“Let’s be clear. I think it’s important right now, in view of the letter that was issued today by the president of our conference, that this is not on the pope’s plate to fix. This is on us,” said Cupich.

“We, as the bishops’ conference of the United States, obviously need to look at what went wrong here and hold each other accountable. So before we give the pope another task to do, let’s look at what we’re supposed to do. What’s on our agenda to fix this? That’s where the failure is.”

Issue of homosexuals in the clergy are a ‘diversion from the real issue,’ Cupich holds

Cupich continued his line of denying that the Church’s sex abuse crisis is related to a crisis of homosexuality in the priesthood.

“But let’s also be clear that people who want to make this about sex, in terms of homosexuality and all the rest of it, are a diversion from the real issue that we need to attack in the life of the Church, and that is that there are some people who believe that they are both privileged and protected,” he said, adding, “That wall has to come down.”

Cupich’s affirmations are in line with his consistently pro-gay position, which includes the claim that the molestation of thousands of adolescent males by Catholic priests is unrelated to homosexuality in the clergy. They were made in apparent response to Archbishop Viganò, who stated on Saturday: “Regarding Cupich, one cannot fail to note his ostentatious arrogance, and the insolence with which he denies the evidence that is now obvious to all: that 80% of the abuses found were committed against young adults by homosexuals who were in a relationship of authority over their victims.”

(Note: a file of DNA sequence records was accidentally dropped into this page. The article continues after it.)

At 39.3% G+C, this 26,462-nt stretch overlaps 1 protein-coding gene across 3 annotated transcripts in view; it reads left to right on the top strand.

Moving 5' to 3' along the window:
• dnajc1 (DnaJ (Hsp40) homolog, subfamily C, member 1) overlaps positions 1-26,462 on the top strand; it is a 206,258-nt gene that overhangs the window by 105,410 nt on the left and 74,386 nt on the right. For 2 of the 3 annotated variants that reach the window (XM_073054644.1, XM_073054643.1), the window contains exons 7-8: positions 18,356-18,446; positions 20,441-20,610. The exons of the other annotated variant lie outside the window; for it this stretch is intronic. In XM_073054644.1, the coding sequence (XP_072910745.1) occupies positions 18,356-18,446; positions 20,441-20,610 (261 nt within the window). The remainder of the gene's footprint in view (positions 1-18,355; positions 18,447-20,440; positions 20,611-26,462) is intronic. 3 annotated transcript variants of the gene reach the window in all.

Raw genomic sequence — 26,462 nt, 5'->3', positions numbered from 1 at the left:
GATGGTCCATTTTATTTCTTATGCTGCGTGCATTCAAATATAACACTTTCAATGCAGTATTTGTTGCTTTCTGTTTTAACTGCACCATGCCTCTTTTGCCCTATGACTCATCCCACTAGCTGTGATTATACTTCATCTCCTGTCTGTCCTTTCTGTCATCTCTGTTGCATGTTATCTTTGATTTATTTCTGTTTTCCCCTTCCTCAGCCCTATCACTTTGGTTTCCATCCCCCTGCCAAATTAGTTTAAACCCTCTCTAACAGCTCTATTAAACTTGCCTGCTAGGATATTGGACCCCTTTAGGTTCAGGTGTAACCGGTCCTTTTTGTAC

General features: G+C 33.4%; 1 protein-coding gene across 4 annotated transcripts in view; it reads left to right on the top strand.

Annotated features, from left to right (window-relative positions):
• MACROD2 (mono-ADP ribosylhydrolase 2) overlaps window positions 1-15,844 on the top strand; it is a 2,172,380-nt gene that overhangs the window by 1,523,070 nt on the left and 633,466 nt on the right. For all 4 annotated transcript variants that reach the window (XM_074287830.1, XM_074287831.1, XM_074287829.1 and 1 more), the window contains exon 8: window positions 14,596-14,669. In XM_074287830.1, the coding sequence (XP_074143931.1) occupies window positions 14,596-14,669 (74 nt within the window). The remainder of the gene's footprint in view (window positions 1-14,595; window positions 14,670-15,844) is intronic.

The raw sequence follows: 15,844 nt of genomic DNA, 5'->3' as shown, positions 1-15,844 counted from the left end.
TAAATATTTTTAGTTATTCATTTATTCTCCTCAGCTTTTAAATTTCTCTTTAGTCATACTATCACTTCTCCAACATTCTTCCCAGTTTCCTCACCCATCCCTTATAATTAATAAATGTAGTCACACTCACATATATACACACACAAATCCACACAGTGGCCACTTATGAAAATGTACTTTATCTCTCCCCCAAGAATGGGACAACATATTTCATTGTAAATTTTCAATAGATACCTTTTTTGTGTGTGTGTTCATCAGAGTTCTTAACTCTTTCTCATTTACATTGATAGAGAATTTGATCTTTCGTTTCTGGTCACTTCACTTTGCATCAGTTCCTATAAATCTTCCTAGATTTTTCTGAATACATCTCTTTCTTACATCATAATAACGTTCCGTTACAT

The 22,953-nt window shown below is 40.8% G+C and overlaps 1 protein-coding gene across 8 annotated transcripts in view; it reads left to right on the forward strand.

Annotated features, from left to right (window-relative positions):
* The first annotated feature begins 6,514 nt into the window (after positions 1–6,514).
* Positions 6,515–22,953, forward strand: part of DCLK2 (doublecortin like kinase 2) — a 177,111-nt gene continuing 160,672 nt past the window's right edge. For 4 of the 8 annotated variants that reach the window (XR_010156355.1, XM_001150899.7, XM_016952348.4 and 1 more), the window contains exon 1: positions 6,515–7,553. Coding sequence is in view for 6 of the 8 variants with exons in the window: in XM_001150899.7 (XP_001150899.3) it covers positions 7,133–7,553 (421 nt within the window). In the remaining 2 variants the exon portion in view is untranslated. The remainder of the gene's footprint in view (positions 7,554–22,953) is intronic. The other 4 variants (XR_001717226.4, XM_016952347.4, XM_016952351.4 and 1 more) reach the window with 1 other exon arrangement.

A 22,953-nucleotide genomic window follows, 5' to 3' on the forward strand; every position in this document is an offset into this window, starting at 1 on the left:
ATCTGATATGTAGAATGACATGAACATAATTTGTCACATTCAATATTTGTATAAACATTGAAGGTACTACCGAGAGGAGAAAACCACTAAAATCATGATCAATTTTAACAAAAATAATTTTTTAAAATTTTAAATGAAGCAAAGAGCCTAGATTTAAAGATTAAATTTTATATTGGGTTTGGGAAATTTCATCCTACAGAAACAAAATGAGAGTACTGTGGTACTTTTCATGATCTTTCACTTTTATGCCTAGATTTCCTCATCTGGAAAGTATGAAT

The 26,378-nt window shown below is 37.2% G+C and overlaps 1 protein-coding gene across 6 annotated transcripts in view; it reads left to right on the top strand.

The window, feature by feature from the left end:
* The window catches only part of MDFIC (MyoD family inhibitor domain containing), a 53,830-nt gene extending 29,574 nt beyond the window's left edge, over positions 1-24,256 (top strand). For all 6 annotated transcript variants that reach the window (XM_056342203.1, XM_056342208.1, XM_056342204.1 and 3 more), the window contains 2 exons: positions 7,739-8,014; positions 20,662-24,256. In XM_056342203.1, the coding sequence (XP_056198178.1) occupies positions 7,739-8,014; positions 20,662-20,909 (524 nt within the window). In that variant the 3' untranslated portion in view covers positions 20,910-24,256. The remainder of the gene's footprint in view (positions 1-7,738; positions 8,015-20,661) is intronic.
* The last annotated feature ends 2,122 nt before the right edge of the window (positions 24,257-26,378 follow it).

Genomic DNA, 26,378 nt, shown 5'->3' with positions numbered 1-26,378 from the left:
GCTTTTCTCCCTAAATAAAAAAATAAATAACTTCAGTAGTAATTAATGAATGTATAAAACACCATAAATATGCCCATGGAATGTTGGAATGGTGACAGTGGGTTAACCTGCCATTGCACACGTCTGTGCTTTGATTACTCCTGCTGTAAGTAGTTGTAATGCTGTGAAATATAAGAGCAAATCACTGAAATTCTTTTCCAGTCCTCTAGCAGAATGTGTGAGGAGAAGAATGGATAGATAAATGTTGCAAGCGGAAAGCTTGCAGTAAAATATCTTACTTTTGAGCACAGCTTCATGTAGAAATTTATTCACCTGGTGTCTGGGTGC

‘Small group of insurgents’ rejects Francis agenda, doesn’t like him because he’s ‘Latino’

“I would say, I would say not a civil war. There’s a small group of insurgents, who have not liked Pope Francis from the very beginning,” said Cupich.

“They don’t like the fact that he’s calling for more lay involvement. They don’t like the fact that he is calling for a synodal Church, where we get the advice of people. They don’t like that he’s talking about the environment or the poor or the migrants or that the death penalty is something that we should outlaw. They don’t like the fact that he is saying that economies kill. There are people who don’t like that message,” he claimed.

“And so there’s an insurgency of people who don’t like that. And, quite frankly, they also don’t like him because he’s a Latino and that he is bringing Latino culture into the life of the Church, which we have been enriched by and I think that that’s part of all of this too.”

Popes John Paul II and Benedict didn’t act against McCarrick, but Francis did, Cupich claims

Cupich contradicted claims by Viganò claiming that Pope Benedict acted to discipline McCarrick, which were confirmed to the National Catholic Register by an anonymous source with access to Benedict. According to Cupich, Pope Benedict did not act, while Francis did. He also implies that Francis didn’t know about the McCarrick case until recently.

“My experience with the pope is that as soon as he knows about something, he acts on it. As soon as he’s given evidence about this, he acts on it,” said Cupich.

“Let’s remember the accusation of Archbishop Viganò is that this information was known under the pontificate of John Paul II and Benedict XVI. But who was the one who took action? It was Pope Francis. When Pope Francis received the report from Cardinal Dolan, who did his job in accord with our Charter, he acted right away. So I think that the record shows that whenever there’s actionable information, Pope Francis acts.”

The Catholic News Agency has compiled a complete transcript of the extended interview segments, which can be found here.